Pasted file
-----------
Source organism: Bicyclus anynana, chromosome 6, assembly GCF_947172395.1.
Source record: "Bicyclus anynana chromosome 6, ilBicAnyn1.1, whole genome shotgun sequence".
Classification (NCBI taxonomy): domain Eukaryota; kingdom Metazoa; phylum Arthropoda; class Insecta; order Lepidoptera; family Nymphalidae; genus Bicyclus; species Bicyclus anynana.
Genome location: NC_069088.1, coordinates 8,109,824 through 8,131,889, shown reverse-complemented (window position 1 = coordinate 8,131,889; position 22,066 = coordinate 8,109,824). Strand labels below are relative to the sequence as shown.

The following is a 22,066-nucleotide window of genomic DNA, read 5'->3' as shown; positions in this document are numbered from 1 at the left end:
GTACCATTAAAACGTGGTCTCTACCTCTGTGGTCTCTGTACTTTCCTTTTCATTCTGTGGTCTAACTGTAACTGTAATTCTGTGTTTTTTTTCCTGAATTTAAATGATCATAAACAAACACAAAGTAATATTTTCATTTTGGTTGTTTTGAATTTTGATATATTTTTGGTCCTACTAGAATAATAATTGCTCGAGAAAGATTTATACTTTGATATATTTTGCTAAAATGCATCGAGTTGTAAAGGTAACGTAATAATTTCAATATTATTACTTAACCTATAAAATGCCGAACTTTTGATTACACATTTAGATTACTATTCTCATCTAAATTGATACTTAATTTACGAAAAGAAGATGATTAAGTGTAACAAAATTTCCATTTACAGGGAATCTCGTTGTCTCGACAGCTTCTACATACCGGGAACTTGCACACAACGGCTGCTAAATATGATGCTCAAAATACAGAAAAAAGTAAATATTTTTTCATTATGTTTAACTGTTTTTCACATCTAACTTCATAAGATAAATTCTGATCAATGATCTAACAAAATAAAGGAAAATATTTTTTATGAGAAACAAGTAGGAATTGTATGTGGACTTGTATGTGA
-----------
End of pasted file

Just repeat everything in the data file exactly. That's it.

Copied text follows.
Source organism: Bicyclus anynana, chromosome 6, assembly GCF_947172395.1.
Source record: "Bicyclus anynana chromosome 6, ilBicAnyn1.1, whole genome shotgun sequence".
Classification (NCBI taxonomy): domain Eukaryota; kingdom Metazoa; phylum Arthropoda; class Insecta; order Lepidoptera; family Nymphalidae; genus Bicyclus; species Bicyclus anynana.
Genome location: NC_069088.1, coordinates 8,109,824 through 8,131,889, shown reverse-complemented (window position 1 = coordinate 8,131,889; position 22,066 = coordinate 8,109,824). Strand labels below are relative to the sequence as shown.

The following is a 22,066-nucleotide window of genomic DNA, read 5'->3' as shown; positions in this document are numbered from 1 at the left end:
GTACCATTAAAACGTGGTCTCTACCTCTGTGGTCTCTGTACTTTCCTTTTCATTCTGTGGTCTAACTGTAACTGTAATTCTGTGTTTTTTTTCCTGAATTTAAATGATCATAAACAAACACAAAGTAATATTTTCATTTTGGTTGTTTTGAATTTTGATATATTTTTGGTCCTACTAGAATAATAATTGCTCGAGAAAGATTTATACTTTGATATATTTTGCTAAAATGCATCGAGTTGTAAAGGTAACGTAATAATTTCAATATTATTACTTAACCTATAAAATGCCGAACTTTTGATTACACATTTAGATTACTATTCTCATCTAAATTGATACTTAATTTACGAAAAGAAGATGATTAAGTGTAACAAAATTTCCATTTACAGGGAATCTCGTTGTCTCGACAGCTTCTACATACCGGGAACTTGCACACAACGGCTGCTAAATATGATGCTCAAAATACAGAAAAAAGTAAATATTTTTTCATTATGTTTAACTGTTTTTCACATCTAACTTCATAAGATAAATTCTGATCAATGATCTAACAAAATAAAGGAAAATATTTTTTATGAGAAACAAGTAGGAATTGTATGTGGACTTGTATGTGA